The weather warning came with a disclaimer.
“This isn't something we usually forecast,” the Miami National Weather Service wrote on Twitter Tuesday afternoon, “but don't be surprised if you see iguanas falling from the trees tonight.”
As temperatures in the southern part of the Sunshine State dipped between 30 and 40 degrees Fahrenheit, Florida residents encountered not slow or sleet, but frozen reptiles tumbling from trees. Cold-blooded iguanas are exothermic, meaning that they rely on environmental temperatures to maintain their own body temperature. Cold weather stuns the lizards, rendering them unable to grip the trees where they like to roost at night.
The immobile iguanas may look “dead as a doornail,” Ron Magill, a spokesperson for Zoo Miami, told Patricia Mazzei of the New York Times in 2018, but they often make it through the cold snap. “[A]s soon as it starts to heat up and they get hit by the sun rays, it’s this rejuvenation,” Magill said.
On Wednesday morning, the Miami National Weather Service informed Florida residents that the chances of “iguana ‘rain’” would drop to zero by the afternoon, as temperatures were expected to climb back up to 60 degree Fahrenheit.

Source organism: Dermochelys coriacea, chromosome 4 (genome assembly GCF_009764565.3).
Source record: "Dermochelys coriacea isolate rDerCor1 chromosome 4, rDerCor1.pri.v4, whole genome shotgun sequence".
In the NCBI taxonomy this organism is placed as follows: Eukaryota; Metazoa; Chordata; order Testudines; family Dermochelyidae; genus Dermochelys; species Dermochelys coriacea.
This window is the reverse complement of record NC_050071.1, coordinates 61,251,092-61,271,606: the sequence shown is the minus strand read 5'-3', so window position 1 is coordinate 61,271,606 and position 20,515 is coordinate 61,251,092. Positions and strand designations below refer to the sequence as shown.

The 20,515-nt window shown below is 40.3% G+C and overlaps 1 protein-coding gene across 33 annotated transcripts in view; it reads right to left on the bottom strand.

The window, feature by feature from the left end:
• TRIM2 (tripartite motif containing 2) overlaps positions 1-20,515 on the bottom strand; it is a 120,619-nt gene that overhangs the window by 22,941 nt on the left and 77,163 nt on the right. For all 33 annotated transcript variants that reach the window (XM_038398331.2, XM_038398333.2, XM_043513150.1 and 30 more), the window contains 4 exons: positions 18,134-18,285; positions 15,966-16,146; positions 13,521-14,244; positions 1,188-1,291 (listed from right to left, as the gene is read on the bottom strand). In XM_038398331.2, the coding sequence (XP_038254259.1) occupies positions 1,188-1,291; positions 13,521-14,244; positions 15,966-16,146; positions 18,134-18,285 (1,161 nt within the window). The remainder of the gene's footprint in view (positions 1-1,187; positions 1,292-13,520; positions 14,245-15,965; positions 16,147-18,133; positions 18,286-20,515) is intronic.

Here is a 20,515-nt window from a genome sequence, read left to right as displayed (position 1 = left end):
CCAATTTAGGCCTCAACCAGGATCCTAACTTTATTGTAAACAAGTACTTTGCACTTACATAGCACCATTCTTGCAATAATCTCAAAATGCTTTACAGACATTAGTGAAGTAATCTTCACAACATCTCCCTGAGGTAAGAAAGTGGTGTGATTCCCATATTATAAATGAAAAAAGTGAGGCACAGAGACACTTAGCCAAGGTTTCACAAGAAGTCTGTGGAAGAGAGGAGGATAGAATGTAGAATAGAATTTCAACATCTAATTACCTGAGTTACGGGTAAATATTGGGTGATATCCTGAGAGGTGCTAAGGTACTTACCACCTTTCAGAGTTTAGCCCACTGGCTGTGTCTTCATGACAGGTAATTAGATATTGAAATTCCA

Green iguanas are an invasive species in Florida, where they have been known to dig burrows that erode infrastructure, defecate in swimming pools, make appearances in toilet bowls and chomp through nickerbean, a host plant of the endangered Miami blue butterfly. It is legal to kill iguanas on private property—in fact, the Florida Fish and Wildlife Commission encourages it.
Being unable to move in the cold certainly made the critters easy targets. Carlos Frías of the Miami Herald reported on Wednesday that “[s]everal ads for skinned and butchered iguanas” began popping up on Facebook Market overnight. Iguana meat is safe for consumption as long as it comes from a reputable processor, according to the University of Florida Institute of Food and Agricultural Sciences. The animals are commonly hunted in Central and South America and parts of the Caribbean,” the Herald writes, and they provide a good source of protein. Iguanas also “are excellent to taste,” Frank Mazzotti, a wildlife ecologist at the University of Florida, tells the the Miami Herald.
But in spite of reptiles’ reputation as both a nuisance and a tasty meal, some Florida locals were anxious to see the critters make it through the recent burst of cold. Parker Branton, a reporter for ABC-affiliate WPLG Local 10, took to the outdoors to document the frozen iguana phenomenon. Reclining on the ground next to a frozen lizard, Branton assured viewers that while “some might think these guys are dead when they seem them laying like this,” the animals will “eventually thaw out and … be on their way.”
Sure enough, the segment showed an iguana slowly regaining movement as the sun shone overhead. “You can let children know at home,” Branton said, “these iguanas are going to be O.K.”